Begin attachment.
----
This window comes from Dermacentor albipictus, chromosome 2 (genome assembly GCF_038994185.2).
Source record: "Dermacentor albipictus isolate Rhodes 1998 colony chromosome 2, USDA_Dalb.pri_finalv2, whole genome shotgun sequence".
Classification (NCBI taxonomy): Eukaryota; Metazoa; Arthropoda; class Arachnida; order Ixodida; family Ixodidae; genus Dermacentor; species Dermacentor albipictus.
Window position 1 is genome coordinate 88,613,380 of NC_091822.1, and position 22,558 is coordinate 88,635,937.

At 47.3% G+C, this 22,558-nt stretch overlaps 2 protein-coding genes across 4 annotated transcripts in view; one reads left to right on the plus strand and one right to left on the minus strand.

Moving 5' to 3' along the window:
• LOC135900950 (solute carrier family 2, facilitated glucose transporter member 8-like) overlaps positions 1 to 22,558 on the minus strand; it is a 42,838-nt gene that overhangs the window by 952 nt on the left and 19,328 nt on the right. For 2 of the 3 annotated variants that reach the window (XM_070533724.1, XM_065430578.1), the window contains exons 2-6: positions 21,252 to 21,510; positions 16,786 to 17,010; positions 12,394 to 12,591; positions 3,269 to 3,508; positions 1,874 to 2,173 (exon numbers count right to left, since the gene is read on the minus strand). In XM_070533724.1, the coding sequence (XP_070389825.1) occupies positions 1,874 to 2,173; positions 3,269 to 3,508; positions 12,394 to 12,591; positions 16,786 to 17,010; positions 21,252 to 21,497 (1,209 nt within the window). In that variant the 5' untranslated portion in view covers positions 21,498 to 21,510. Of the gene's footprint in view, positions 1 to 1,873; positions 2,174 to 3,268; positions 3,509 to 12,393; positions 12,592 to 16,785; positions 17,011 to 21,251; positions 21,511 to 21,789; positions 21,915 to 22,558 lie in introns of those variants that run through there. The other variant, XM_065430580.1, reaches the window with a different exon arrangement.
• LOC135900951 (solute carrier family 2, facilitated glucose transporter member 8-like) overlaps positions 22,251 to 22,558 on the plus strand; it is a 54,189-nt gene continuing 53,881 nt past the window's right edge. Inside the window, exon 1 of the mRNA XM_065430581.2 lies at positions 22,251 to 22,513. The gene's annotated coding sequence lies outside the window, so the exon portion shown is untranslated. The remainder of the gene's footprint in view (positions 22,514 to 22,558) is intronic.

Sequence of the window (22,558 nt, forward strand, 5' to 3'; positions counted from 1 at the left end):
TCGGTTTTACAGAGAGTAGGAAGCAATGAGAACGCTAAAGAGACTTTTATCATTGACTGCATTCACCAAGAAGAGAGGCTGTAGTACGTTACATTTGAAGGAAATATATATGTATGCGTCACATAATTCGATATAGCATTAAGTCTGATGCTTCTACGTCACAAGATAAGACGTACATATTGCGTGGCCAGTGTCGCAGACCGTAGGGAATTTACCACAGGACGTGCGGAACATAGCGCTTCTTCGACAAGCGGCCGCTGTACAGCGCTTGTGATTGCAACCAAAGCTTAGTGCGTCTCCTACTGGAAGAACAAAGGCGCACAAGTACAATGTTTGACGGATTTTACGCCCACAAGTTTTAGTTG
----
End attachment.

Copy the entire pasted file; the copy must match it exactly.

This window comes from Dermacentor albipictus, chromosome 2 (genome assembly GCF_038994185.2).
Source record: "Dermacentor albipictus isolate Rhodes 1998 colony chromosome 2, USDA_Dalb.pri_finalv2, whole genome shotgun sequence".
Classification (NCBI taxonomy): Eukaryota; Metazoa; Arthropoda; class Arachnida; order Ixodida; family Ixodidae; genus Dermacentor; species Dermacentor albipictus.
Window position 1 is genome coordinate 88,613,380 of NC_091822.1, and position 22,558 is coordinate 88,635,937.

At 47.3% G+C, this 22,558-nt stretch overlaps 2 protein-coding genes across 4 annotated transcripts in view; one reads left to right on the plus strand and one right to left on the minus strand.

Moving 5' to 3' along the window:
• LOC135900950 (solute carrier family 2, facilitated glucose transporter member 8-like) overlaps positions 1 to 22,558 on the minus strand; it is a 42,838-nt gene that overhangs the window by 952 nt on the left and 19,328 nt on the right. For 2 of the 3 annotated variants that reach the window (XM_070533724.1, XM_065430578.1), the window contains exons 2-6: positions 21,252 to 21,510; positions 16,786 to 17,010; positions 12,394 to 12,591; positions 3,269 to 3,508; positions 1,874 to 2,173 (exon numbers count right to left, since the gene is read on the minus strand). In XM_070533724.1, the coding sequence (XP_070389825.1) occupies positions 1,874 to 2,173; positions 3,269 to 3,508; positions 12,394 to 12,591; positions 16,786 to 17,010; positions 21,252 to 21,497 (1,209 nt within the window). In that variant the 5' untranslated portion in view covers positions 21,498 to 21,510. Of the gene's footprint in view, positions 1 to 1,873; positions 2,174 to 3,268; positions 3,509 to 12,393; positions 12,592 to 16,785; positions 17,011 to 21,251; positions 21,511 to 21,789; positions 21,915 to 22,558 lie in introns of those variants that run through there. The other variant, XM_065430580.1, reaches the window with a different exon arrangement.
• LOC135900951 (solute carrier family 2, facilitated glucose transporter member 8-like) overlaps positions 22,251 to 22,558 on the plus strand; it is a 54,189-nt gene continuing 53,881 nt past the window's right edge. Inside the window, exon 1 of the mRNA XM_065430581.2 lies at positions 22,251 to 22,513. The gene's annotated coding sequence lies outside the window, so the exon portion shown is untranslated. The remainder of the gene's footprint in view (positions 22,514 to 22,558) is intronic.

Sequence of the window (22,558 nt, forward strand, 5' to 3'; positions counted from 1 at the left end):
TCGGTTTTACAGAGAGTAGGAAGCAATGAGAACGCTAAAGAGACTTTTATCATTGACTGCATTCACCAAGAAGAGAGGCTGTAGTACGTTACATTTGAAGGAAATATATATGTATGCGTCACATAATTCGATATAGCATTAAGTCTGATGCTTCTACGTCACAAGATAAGACGTACATATTGCGTGGCCAGTGTCGCAGACCGTAGGGAATTTACCACAGGACGTGCGGAACATAGCGCTTCTTCGACAAGCGGCCGCTGTACAGCGCTTGTGATTGCAACCAAAGCTTAGTGCGTCTCCTACTGGAAGAACAAAGGCGCACAAGTACAATGTTTGACGGATTTTACGCCCACAAGTTTTAGTTG